The human mind is probably the most complex thing known to mankind. But weirdly, this complex system loves to create shortcuts and is prone to errors. Our minds can develop faulty ways of thinking, or thinking errors (cognitive distortions), which are illogical. Basically, our thoughts no longer align with reality. But annoyingly, we’re largely unaware that we’ve developed these thinking errors.
Before we begin, it should be noted that a lot of these thinking errors will overlap with each other. That’s because they’re not uniquely separate errors, but rather a helpful way to label thinking that causes us harm.
What Are These Thinking Errors?
All or nothing thinking
Seeing things in black or white. This kind of thinking has no concept of the grey area that exists in the real world. You are either a success or a failure, good or evil.
This kind of thinking can be found in perfectionists. I’ve struggled with perfectionists issues, due in part to the racist abuse I suffered as a child. This perfectionist issue was why I ended up destroying my hair (Traction Alopecia: The Hair Pulling Question). I also can’t be seen to be “trying”. If I’m going to do something then I want people to see that I’m good at it, which means I rarely try things I’ve not done before, due to this kind of thinking.
Examples of all or nothing thinking:
- It’s pointless to try if I’m not going to be the best.
- I’m a total failure if I don’t finish first in this competition.
Filtering out the positives
With this kind of thinking, you’re only able to see the negative things and you dwell on them so much that it distorts your view of a person or situation.
I imagine a lot of people with depression and other mental health issues may suffer from this way of thinking. I know I have, and still do.
An example of filtering out the positives:
- I’ll never forget how they let me down that one time.
Converting positives into negatives
You reject your own achievements and other positive experiences. You argue that these don’t count. You do this so you can maintain a negative worldview that is contradicted by your actual experiences.
I’m guilty of this kind of thinking. I don’t believe any compliment that’s given to me by someone I know, because they have a reason to lie. Little white lies exist for a reason, and we tell them to make other people feel better about themselves. I’ve engaged in white lies, and so has everyone else. Thus, I only believe compliments if they come from strangers. My partner hates this fact.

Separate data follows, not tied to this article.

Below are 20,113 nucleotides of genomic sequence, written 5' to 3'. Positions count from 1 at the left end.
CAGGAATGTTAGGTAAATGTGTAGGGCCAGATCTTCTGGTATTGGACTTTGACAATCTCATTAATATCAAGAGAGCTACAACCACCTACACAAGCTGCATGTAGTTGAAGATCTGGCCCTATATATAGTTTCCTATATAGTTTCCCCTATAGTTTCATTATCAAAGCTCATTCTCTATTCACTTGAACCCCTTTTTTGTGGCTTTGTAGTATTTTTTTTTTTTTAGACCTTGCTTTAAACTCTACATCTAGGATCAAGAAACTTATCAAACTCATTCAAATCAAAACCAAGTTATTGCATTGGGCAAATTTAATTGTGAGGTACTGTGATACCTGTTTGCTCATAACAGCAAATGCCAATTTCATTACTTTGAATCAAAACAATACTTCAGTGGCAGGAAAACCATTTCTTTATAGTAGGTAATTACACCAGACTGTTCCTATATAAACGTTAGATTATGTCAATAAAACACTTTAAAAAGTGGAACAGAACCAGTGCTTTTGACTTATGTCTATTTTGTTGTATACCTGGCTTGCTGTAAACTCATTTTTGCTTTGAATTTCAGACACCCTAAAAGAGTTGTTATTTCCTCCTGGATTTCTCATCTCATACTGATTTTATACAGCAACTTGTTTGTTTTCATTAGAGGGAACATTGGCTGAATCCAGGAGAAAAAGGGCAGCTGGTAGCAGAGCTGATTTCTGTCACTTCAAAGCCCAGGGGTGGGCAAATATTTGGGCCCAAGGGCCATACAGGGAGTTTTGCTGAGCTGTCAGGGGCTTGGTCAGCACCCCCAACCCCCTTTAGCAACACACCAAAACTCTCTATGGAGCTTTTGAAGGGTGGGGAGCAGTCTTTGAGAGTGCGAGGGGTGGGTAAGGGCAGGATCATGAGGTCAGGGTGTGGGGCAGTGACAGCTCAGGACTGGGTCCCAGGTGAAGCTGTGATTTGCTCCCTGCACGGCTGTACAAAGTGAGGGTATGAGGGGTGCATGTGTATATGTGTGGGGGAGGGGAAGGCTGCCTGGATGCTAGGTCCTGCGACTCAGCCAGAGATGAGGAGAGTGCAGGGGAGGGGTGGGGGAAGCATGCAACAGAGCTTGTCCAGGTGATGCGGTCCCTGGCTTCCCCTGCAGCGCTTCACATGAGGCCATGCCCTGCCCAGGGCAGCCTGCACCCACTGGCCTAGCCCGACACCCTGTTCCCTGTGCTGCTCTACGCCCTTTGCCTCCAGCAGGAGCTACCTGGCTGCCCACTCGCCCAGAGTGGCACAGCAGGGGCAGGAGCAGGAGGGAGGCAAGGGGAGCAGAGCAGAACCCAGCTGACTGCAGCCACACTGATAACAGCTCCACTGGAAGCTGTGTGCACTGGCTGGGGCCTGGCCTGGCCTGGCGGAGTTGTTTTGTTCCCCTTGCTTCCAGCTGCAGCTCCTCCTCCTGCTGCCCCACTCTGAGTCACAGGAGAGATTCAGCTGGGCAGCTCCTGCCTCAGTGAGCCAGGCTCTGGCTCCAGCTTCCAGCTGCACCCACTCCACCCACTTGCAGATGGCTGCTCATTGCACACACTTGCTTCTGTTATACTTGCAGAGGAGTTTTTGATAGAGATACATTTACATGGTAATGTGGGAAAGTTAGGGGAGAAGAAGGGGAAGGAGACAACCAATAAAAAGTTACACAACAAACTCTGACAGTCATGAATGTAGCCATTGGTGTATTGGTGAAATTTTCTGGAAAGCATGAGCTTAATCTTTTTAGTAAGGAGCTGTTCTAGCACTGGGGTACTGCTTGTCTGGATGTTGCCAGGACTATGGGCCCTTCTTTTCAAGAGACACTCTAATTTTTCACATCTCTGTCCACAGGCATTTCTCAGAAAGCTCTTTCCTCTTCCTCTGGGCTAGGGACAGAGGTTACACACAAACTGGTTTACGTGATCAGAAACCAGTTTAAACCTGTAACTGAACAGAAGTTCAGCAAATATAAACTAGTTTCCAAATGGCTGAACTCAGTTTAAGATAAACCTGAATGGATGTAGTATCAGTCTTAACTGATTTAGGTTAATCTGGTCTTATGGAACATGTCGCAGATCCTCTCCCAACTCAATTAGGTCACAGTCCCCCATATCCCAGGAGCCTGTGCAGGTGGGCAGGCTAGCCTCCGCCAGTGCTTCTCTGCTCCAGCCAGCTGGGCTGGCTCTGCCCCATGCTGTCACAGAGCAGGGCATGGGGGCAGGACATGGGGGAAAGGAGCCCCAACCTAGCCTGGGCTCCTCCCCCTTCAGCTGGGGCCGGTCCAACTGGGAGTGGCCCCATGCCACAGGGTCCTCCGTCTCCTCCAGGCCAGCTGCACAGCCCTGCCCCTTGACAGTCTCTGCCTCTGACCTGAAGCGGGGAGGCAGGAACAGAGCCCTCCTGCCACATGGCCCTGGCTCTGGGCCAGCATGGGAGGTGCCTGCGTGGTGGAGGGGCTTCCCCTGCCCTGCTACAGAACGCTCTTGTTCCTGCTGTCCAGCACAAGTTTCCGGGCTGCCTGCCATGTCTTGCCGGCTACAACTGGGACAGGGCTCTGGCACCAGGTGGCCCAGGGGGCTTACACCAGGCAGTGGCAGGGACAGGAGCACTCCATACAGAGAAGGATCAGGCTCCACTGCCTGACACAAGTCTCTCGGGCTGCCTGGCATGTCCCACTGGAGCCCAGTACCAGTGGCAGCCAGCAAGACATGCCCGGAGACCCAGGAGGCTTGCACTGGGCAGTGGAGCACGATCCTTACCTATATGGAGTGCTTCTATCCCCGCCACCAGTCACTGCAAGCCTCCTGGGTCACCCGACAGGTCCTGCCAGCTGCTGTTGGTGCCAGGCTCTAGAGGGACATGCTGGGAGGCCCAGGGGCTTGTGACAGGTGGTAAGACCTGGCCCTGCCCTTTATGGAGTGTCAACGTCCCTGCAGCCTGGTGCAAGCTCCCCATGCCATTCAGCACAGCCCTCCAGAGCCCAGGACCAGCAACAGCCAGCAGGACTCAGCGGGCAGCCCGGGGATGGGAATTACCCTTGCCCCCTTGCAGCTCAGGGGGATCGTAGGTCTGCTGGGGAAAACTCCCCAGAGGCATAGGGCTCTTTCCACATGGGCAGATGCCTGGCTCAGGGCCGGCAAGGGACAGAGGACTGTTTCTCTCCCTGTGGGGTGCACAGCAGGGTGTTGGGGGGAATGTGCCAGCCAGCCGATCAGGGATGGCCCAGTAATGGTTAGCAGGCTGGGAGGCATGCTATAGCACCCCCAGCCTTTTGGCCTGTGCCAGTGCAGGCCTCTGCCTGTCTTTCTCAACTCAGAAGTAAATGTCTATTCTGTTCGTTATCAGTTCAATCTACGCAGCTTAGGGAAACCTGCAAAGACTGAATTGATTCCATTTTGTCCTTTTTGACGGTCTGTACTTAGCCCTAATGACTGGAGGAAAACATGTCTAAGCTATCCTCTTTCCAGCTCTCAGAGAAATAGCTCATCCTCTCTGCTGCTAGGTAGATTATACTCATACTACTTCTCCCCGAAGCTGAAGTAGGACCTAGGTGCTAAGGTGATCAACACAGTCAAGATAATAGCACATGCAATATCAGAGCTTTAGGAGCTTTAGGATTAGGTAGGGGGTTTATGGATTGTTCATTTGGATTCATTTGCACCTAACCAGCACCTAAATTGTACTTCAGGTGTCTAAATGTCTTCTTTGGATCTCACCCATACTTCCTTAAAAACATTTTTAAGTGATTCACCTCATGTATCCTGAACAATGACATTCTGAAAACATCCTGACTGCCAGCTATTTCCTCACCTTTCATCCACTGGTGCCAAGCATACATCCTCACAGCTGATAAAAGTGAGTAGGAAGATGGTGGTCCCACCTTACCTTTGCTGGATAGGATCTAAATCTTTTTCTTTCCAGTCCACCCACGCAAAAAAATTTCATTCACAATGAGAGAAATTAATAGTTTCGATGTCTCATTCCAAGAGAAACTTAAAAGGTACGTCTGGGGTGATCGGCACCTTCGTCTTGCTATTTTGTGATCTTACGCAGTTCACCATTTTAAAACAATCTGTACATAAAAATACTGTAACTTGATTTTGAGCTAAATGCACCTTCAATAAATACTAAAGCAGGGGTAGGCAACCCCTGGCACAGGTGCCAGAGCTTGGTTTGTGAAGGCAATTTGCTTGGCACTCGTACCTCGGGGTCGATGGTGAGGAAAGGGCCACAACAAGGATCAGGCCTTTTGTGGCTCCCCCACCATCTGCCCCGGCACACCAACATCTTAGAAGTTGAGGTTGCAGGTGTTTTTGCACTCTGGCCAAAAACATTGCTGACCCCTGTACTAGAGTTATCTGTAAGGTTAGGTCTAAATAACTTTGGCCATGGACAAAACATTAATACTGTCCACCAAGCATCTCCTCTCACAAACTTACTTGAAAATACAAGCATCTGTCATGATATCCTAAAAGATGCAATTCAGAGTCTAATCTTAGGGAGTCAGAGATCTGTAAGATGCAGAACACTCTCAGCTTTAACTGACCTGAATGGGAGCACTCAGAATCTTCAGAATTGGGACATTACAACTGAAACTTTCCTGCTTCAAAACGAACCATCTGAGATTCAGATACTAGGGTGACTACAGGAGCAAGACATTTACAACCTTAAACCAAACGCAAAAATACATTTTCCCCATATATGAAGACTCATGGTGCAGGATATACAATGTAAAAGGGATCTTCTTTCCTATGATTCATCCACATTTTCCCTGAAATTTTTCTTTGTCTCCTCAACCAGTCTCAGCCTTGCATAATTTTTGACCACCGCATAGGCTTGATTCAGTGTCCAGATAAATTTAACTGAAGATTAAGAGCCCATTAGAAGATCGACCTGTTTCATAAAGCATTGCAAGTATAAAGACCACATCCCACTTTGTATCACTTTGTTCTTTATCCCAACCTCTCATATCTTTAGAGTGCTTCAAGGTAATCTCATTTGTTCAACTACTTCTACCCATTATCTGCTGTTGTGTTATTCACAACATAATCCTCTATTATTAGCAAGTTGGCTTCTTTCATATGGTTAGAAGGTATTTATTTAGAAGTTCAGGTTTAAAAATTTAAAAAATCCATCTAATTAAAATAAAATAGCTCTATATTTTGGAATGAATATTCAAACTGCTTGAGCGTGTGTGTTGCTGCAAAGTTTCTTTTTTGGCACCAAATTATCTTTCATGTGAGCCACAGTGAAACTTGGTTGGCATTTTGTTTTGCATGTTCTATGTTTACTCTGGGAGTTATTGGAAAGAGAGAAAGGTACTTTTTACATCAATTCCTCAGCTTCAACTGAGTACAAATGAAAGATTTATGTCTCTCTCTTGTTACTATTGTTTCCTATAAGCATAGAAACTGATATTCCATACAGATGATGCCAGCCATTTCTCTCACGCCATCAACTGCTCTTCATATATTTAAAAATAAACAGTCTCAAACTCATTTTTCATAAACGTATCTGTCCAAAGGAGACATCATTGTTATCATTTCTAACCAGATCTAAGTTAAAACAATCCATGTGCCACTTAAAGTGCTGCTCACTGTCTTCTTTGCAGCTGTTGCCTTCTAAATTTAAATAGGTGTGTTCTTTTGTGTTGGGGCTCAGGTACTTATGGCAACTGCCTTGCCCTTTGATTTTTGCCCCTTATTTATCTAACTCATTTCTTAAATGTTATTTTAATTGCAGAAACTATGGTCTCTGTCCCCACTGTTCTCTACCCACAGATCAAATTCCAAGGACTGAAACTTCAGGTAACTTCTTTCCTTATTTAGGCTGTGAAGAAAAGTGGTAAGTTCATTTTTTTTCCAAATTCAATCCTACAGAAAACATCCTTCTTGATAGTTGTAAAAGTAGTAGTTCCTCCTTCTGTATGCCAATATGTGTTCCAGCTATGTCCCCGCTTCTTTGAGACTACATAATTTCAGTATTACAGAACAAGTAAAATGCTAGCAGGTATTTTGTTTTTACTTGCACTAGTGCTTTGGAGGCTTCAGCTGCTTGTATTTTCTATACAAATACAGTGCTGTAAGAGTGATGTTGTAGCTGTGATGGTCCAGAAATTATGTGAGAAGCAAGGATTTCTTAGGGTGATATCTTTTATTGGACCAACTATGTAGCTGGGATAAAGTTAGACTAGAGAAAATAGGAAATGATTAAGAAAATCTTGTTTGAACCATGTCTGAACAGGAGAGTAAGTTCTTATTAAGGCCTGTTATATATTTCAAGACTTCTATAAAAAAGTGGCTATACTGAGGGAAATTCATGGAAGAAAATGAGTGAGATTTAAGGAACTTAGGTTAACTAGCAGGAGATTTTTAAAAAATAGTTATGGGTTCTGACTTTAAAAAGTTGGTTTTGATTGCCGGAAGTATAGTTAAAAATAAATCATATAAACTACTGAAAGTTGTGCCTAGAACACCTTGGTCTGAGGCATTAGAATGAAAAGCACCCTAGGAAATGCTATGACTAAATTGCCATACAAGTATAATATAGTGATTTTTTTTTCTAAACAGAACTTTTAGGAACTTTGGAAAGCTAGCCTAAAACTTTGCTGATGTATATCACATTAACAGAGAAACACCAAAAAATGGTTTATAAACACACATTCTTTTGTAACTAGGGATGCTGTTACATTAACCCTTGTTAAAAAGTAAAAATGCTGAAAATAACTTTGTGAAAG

An example of converting positives into negatives:
- They only gave me that compliment because they wanted to make me feel better.
Jumping to negative conclusions
With this kind of thinking you will find yourself leaping to a negative conclusion even when there’s little to no evidence that that is the case.
I am very pessimistic, so I’ve done this a lot. weirdly though, I’m the opposite when it comes to the other people and their possible outcomes.
Examples of jumping to negative conclusions:
- This relationship will end in disaster.
- I’ll never be able to get into shape.
You keep jumping to the absolute worst-case scenario, and often an entirely unrealistic scenario.
My partner is guilty of this one, but I’ve not really noticed this one as much for myself. Or at least I can’t recall any instances of me doing it.
An example of catastrophising:
- My boss and coworkers all think I’m utterly useless at my job because I don’t work as fast as they do.
Mistaking feelings for facts
Confusing feelings or beliefs with facts. Feelings and beliefs that aren’t supported by evidence is a dangerous thing.
Again, my partner suffers from this one a lot more than me. Although, I have these thoughts too due to my long term depression. It’s hard not to when you’re depressed.
An example of mistaking feelings for facts:
- I’m a failure because I feel like a failure.
This involves believing that you are the sole cause of everything negative around you. Even though that’s just not possible.
If you’ve experienced this kind of thinking error then you may need to work on your personal boundaries. That’s because you might be in a codependent or abusive relationship.
An example of personalising:
- My partner has come back from work in a bad mood, I must have done something to upset them.
This is pretty self-explanatory. You undervalue yourself and put yourself down. This kind of thinking will obviously damage your self-esteem, self-worth, and your self-confidence.
My partner and I both suffer from this kind of thinking error, and I would imagine anyone with depression or other mental health issues would do too.
Examples of self put-downs:
- I’m stupid.
- I’m useless.
Using ‘should’ like statements can lead to feelings of guilt and disappointment. If you direct them at other people, then you can end up feeling disappointed, angry, and even resentful towards them. These statements are a negative thinker’s best friend.
To be honest, I don’t really pay attention to ‘should’ type statements that I make, so I’m not sure if this is an issue for me. But apparently, they can increase anxiety and avoidance behaviours, of which I actually suffer. Not sure why this style of thinking doesn’t seem to be an issue for me. Maybe it’s because of the specific underlying belief at the core of my anxiety disorders and my drive to avoid everything.
Examples of ‘should’ statements:
- I should say something to him.